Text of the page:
The Biwako Mainichi Marathon will be broadcast live and commercial-free on NHK beginning at 12:15 p.m. Japan time on Mar. 6th. Overseas viewers should be able to watch online for free via Keyhole TV using the password NHK. Click here to visit NHK's secondary race site, which will feature video highlights post race. JRN will again be doing live commentary via Twitter @JRNLive.

2011 Biwako Mainichi Marathon Elite Field
click here for complete field listing
1. Wilson Kipsang (Kenya) - 2:04:57 (Frankfurt '10)
2. Deriba Merga (Ethiopia) - 2:06:38 (London '08)
3. Mohamed El Hachimi (Morocco) - 2:08:17 (Seoul '10)
4. Iaroslav Musinchi (Moldova) - 2:08:32 (Dusseldorf '10)
5. Yared Asmerom (Eritrea) - 2:08:34 (Biwako '08)
6. Moses Kangogo (Kenya) - 2:08:58 (Dublin '10)
32. Masashi Hayashi (Team Yakult) - 2:11:17 (Beppu-Oita '10)
33. Kensuke Takahashi (Team Toyota) - 2:11:25 (Tokyo '09)
34. Kentaro Nakamoto (Team Yasukawa Denki) - 2:11:42 (Beppu-Oita '10)
35. Satoshi Yoshii (Team Sumco) - 2:12:24 (Biwako '10)
101. Masato Imai (Team Toyota Kyushu) - 2:13:23 (Fukuoka '10)
102. Seiji Kobayashi (Team Mitsubishi Juko Nagasaki) - 2:10:38 (Beppu-Oita '09)
103. Keisuke Wakui (Team Yakult) - 2:13:43 (Beppu-Oita '10)
104. Satoru Sasaki (Team Asahi Kasei) - 2:14:00 (Biwako '09)
105. Koichi Sakai (Team Fujitsu) - 2:14:29 (Beijing '09)
106. Shingo Sato (Team Nissin Shokuhin) - 2:14:03 (Tokyo '08)
107. Norihiro Nomiya (Team Toyota) - 2:14:36 (Nobeoka '10)
109. Tomohiro Seto (Team Kanebo) - 2:12:21 (Berlin '07)
111. Yohannes Abera (Ethiopia) - 2:16:14 (Moha '10)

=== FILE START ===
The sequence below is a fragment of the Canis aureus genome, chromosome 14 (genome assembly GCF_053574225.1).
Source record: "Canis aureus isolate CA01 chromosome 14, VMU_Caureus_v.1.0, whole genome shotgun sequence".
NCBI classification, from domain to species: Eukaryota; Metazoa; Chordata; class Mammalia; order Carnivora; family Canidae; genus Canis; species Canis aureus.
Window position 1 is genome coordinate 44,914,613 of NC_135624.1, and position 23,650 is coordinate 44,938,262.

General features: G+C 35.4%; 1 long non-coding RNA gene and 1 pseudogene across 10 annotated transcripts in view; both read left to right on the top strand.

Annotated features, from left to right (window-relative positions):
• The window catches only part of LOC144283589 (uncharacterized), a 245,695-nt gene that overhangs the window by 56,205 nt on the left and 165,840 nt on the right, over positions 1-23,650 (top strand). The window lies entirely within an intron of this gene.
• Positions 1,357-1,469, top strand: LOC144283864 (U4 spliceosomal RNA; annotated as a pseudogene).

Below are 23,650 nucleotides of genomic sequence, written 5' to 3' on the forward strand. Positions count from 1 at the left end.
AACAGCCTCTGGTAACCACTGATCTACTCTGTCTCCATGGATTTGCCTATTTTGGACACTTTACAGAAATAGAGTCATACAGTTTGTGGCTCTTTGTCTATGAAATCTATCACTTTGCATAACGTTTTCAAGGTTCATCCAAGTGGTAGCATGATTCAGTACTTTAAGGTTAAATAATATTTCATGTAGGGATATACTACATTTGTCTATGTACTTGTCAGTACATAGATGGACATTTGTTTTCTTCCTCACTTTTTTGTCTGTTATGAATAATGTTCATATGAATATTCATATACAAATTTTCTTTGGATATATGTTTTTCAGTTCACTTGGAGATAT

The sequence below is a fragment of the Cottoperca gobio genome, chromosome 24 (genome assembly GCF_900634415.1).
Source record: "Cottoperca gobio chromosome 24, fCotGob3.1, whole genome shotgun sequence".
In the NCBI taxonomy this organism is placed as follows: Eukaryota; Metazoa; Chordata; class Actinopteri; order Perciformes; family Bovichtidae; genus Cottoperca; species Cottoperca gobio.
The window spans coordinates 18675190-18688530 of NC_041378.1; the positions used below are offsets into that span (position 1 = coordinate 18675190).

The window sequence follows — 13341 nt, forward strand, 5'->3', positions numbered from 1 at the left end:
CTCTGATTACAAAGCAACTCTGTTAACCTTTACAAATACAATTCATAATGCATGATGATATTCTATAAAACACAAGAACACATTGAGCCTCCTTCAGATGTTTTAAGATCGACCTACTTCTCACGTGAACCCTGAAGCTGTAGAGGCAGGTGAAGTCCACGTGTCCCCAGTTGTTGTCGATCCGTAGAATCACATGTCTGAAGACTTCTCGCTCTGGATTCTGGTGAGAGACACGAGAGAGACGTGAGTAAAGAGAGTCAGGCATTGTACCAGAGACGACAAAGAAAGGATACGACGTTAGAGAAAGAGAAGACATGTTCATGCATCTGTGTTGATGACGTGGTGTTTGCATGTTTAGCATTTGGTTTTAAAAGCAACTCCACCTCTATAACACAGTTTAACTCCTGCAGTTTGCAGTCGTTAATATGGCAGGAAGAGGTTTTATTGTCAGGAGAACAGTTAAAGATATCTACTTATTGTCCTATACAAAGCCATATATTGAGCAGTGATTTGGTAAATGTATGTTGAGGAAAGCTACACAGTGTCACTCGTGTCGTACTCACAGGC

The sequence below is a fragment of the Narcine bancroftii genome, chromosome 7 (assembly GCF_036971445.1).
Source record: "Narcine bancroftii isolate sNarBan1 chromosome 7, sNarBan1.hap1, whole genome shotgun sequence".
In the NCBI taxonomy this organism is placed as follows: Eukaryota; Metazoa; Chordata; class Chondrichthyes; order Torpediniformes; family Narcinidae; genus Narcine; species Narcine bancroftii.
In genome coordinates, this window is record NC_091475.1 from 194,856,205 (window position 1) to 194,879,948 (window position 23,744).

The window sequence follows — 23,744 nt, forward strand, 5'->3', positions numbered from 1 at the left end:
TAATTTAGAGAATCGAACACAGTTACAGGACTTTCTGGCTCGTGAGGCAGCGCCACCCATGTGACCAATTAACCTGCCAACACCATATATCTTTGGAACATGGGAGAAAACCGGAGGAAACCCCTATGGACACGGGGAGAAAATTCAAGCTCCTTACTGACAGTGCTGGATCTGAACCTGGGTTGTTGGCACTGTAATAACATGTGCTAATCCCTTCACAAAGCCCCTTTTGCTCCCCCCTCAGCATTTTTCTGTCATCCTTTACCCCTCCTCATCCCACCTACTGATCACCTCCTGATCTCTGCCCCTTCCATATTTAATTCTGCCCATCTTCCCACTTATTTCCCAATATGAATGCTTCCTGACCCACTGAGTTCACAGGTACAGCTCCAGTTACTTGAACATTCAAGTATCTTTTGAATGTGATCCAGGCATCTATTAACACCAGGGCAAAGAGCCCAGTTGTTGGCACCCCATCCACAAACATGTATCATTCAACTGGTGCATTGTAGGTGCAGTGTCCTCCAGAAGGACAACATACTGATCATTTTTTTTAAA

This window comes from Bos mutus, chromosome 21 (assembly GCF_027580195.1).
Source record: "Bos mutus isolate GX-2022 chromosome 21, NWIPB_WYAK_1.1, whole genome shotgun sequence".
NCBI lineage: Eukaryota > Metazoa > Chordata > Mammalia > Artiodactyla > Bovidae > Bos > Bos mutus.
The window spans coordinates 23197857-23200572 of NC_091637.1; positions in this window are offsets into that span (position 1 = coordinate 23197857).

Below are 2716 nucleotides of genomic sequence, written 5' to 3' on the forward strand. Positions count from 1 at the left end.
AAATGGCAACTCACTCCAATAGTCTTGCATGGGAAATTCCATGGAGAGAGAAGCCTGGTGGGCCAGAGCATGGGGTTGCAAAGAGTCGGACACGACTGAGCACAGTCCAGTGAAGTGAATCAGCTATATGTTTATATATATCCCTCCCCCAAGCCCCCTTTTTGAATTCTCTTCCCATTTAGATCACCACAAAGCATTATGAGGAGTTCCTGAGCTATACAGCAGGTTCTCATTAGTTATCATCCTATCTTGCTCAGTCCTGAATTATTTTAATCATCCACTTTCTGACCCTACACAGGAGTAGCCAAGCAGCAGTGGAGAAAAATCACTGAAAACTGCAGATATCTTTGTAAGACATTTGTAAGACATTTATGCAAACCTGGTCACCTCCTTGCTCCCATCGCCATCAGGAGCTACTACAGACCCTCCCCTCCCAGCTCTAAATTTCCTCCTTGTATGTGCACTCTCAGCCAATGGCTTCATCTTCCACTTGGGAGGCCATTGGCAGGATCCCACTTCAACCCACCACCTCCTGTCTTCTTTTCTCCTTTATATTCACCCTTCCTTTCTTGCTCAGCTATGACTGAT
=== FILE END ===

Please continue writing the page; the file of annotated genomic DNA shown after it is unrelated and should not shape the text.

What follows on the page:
112. Masatoshi Ibata (Team Yasukawa Denki) - 2:13:26 (Biwako '01)
115. Hiroyuki Horibata (Team Asahi Kasei) - 2:11:47 (Tokyo '08)
121. Yusuke Kataoka (Team Otsuka Seiyaku) - 2:12:28 (Beijing '07)
127. Takeshi Hamano (Team Toyota) - 2:09:18 (Biwako '02)
142. Kazushi Hara (Team Mitsubishi Juko Nagasaki) - 2:12:11 (Biwako '04)
169. Masahiko Takeyasu (Team Chudenko) - 2:14:18 (Beppu-Oita '08)
227. Koji Gokaya (Team JR Higashi Nihon) - debut - 1:02:52 (Tachikawa Akishima '09)
228. Hironori Arai (Team Chugoku Denryoku) - 2:13:04 (Biwako '08)
230. Shingo Mishima (Team Toyota) - debut - 1:02:58 (Jitsugyodan '10)
231. Suehiro Ishikawa (Team Honda) - debut - 1:02:23 (Kyoto Half '03)
234. Kazuo Ietani (Team Sanyo Tokushu Seiko) - 2:12:37 (Tokyo Int'l '01)
236. Yoshihiro Yamamoto (Team Toyota Boshoku) - 1:02:03 (Jitsugyodan '04)
304. Makoto Tobimatsu (Team Yasukawa Denki) - debut - 1:02:26 (Marugame Half '09)


(c) 2011 Brett Larner
all rights reserved

Comments

Brett Larner said…
The current situation for the 5 spots on the men's WC team:

in:
Yukihiro Kitaoka - silver, Asian Games
Yuki Kawauchi - 2:08:37, Tokyo (1st Japanese, 3rd overall)

provisional:
Kazuhiro Maeda - 2:10:29, Beppu-Oita (1st Japanese, 3rd overall)
Yoshinori Oda - 2:09:03, Tokyo (2nd Japanese, 4th overall)
Takayuki Matsumiya - 2:10:54, Fukuoka (1st Japanese, 3rd overall)

I'm fairly sure Maeda will be in no matter what. If someone runs under 2:09:30 in Biwako it will come down to a choice between Oda and Matsumiya for the last spot. Oda's run was superior in every respect but it would not be suprising to see him named alternate because he was not the top Japanese finisher, while Matsumiya was.
Brett Larner said…
Looks like good weather for tomorrow. 11 degrees at the start peaking at 13 degrees, sunny but clouding over during the race, and minimal wind.
Brett Larner said…